Monday, March 06, 2006

Music Competitions

I tend to think of music as the opposite of a competitive sport, but it seems that the major "measure" of musical accomplishment is how musicians fare in competition. Competitions are acceptable for things that you can measure, like how fast someone can run, swim, or bike, or how high someone can jump, but accomplishment in music goes so much deeper than the superficial. Unfortunately it is the superficial elements that get judged in a competition: how cleanly someone plays, how well in tune, how flawlessly. Flawlessness seems to be the measure of musical accomplishment for even the kindest and most musical of judges. It is my experience that when flawlessness is the goal, the chance for true musical expression to enter a given performance is slim.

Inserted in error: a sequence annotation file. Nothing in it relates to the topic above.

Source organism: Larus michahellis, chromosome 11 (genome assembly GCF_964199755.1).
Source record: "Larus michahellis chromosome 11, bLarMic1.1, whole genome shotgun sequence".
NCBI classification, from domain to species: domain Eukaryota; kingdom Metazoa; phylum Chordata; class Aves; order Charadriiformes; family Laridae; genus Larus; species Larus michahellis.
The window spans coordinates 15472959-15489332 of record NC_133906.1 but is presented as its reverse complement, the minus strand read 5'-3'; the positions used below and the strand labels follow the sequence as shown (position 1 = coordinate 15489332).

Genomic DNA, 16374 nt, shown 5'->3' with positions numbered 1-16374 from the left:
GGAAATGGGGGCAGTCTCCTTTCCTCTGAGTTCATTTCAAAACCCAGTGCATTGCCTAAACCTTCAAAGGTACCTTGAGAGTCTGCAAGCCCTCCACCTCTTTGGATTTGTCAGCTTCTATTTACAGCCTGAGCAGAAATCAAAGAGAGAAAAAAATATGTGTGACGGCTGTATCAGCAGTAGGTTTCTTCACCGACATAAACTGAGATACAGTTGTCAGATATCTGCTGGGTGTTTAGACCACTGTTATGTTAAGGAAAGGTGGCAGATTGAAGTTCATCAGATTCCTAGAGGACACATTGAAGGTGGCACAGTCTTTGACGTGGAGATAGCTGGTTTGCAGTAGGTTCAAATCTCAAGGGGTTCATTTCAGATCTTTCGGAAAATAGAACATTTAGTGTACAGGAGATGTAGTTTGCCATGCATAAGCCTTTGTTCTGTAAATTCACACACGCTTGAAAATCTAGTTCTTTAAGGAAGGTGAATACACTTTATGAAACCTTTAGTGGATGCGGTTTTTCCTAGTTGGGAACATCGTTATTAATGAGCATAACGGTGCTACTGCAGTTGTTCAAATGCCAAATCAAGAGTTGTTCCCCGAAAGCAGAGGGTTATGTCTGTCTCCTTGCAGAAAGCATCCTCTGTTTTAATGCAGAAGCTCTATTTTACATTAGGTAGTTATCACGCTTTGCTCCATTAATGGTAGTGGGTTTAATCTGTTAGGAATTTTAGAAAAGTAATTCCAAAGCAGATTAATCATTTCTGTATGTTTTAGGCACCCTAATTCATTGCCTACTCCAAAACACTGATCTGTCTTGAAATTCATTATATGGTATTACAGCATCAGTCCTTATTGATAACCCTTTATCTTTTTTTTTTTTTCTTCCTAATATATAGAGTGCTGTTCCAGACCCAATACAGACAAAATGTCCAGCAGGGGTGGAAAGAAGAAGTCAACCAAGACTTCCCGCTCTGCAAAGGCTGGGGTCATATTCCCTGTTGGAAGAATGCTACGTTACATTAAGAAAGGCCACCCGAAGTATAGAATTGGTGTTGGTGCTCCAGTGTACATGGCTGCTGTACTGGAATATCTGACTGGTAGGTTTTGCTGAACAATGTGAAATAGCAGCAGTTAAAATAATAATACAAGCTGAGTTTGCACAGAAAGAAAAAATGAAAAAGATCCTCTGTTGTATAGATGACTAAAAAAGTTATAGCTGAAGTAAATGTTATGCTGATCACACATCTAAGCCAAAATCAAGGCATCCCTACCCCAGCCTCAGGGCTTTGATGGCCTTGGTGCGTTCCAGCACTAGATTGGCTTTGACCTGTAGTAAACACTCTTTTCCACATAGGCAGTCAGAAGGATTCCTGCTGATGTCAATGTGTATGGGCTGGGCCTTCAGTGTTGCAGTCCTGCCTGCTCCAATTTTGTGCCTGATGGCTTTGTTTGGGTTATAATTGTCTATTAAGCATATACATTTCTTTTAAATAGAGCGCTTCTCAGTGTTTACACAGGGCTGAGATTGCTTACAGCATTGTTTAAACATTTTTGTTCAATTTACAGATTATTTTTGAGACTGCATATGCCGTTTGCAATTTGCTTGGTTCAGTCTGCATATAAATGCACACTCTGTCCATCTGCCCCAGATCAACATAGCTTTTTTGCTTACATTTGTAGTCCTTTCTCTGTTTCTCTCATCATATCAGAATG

"Classical" musicians make up a very small percentage of the population. I think it is insane that we have to compete with one another in order to get some kind of recognition or have some kind of career as performers. I have a "no competition" clause in my personal approach to music making. I have no desire to be, or play, or write better than anyone else, but I have a deep desire to play well, to have contact with like-minded musicians, and to bring people together with music.

Young people need to have chances to perform without being judged. Young people need to have the opportunity to reach and enrich the people who are listening to them. They need to learn that music is something that unites us all. They need to learn that an honest and expressive performance of a piece accomplishes much more than winning a prize. That should be the "goal" of all musicians.

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1 comment:

Michael Leddy said...

Elaine, you're in good company. T.S. Eliot in "East Coker": "there is no competition" (with writers of the past). And the poet William Bronk said (or wrote?), "The arts are not competitive."